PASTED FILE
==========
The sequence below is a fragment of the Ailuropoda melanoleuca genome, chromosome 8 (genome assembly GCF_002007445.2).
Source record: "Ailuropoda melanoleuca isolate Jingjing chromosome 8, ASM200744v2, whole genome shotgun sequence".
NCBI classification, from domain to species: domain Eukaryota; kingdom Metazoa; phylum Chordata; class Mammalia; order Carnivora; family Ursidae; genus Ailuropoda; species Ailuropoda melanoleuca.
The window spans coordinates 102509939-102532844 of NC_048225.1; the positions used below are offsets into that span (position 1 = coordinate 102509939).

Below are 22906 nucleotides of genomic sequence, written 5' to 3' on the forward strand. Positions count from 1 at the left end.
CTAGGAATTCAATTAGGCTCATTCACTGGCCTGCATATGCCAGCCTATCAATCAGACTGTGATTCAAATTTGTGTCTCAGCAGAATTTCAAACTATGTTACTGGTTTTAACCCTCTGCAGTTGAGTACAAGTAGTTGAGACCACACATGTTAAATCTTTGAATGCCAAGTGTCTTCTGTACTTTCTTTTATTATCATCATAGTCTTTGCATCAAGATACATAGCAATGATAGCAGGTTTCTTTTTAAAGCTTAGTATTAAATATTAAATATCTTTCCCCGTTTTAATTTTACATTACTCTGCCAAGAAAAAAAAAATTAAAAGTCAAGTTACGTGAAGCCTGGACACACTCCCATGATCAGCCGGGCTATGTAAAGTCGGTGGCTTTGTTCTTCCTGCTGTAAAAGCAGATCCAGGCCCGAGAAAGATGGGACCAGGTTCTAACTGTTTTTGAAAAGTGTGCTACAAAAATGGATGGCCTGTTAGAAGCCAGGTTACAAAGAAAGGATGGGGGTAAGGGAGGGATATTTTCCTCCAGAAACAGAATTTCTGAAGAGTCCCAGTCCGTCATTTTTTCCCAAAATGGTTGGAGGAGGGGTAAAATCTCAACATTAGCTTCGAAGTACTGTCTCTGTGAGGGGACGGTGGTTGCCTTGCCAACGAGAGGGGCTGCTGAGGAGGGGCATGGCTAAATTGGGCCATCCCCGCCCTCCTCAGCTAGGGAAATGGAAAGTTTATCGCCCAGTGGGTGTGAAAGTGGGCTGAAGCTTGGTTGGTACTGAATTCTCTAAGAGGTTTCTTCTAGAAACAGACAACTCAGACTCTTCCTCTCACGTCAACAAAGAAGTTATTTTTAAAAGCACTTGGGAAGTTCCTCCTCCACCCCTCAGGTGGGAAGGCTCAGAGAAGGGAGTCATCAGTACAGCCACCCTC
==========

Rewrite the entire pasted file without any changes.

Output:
The sequence below is a fragment of the Ailuropoda melanoleuca genome, chromosome 8 (genome assembly GCF_002007445.2).
Source record: "Ailuropoda melanoleuca isolate Jingjing chromosome 8, ASM200744v2, whole genome shotgun sequence".
NCBI classification, from domain to species: domain Eukaryota; kingdom Metazoa; phylum Chordata; class Mammalia; order Carnivora; family Ursidae; genus Ailuropoda; species Ailuropoda melanoleuca.
The window spans coordinates 102509939-102532844 of NC_048225.1; the positions used below are offsets into that span (position 1 = coordinate 102509939).

Below are 22906 nucleotides of genomic sequence, written 5' to 3' on the forward strand. Positions count from 1 at the left end.
CTAGGAATTCAATTAGGCTCATTCACTGGCCTGCATATGCCAGCCTATCAATCAGACTGTGATTCAAATTTGTGTCTCAGCAGAATTTCAAACTATGTTACTGGTTTTAACCCTCTGCAGTTGAGTACAAGTAGTTGAGACCACACATGTTAAATCTTTGAATGCCAAGTGTCTTCTGTACTTTCTTTTATTATCATCATAGTCTTTGCATCAAGATACATAGCAATGATAGCAGGTTTCTTTTTAAAGCTTAGTATTAAATATTAAATATCTTTCCCCGTTTTAATTTTACATTACTCTGCCAAGAAAAAAAAAATTAAAAGTCAAGTTACGTGAAGCCTGGACACACTCCCATGATCAGCCGGGCTATGTAAAGTCGGTGGCTTTGTTCTTCCTGCTGTAAAAGCAGATCCAGGCCCGAGAAAGATGGGACCAGGTTCTAACTGTTTTTGAAAAGTGTGCTACAAAAATGGATGGCCTGTTAGAAGCCAGGTTACAAAGAAAGGATGGGGGTAAGGGAGGGATATTTTCCTCCAGAAACAGAATTTCTGAAGAGTCCCAGTCCGTCATTTTTTCCCAAAATGGTTGGAGGAGGGGTAAAATCTCAACATTAGCTTCGAAGTACTGTCTCTGTGAGGGGACGGTGGTTGCCTTGCCAACGAGAGGGGCTGCTGAGGAGGGGCATGGCTAAATTGGGCCATCCCCGCCCTCCTCAGCTAGGGAAATGGAAAGTTTATCGCCCAGTGGGTGTGAAAGTGGGCTGAAGCTTGGTTGGTACTGAATTCTCTAAGAGGTTTCTTCTAGAAACAGACAACTCAGACTCTTCCTCTCACGTCAACAAAGAAGTTATTTTTAAAAGCACTTGGGAAGTTCCTCCTCCACCCCTCAGGTGGGAAGGCTCAGAGAAGGGAGTCATCAGTACAGCCACCCTC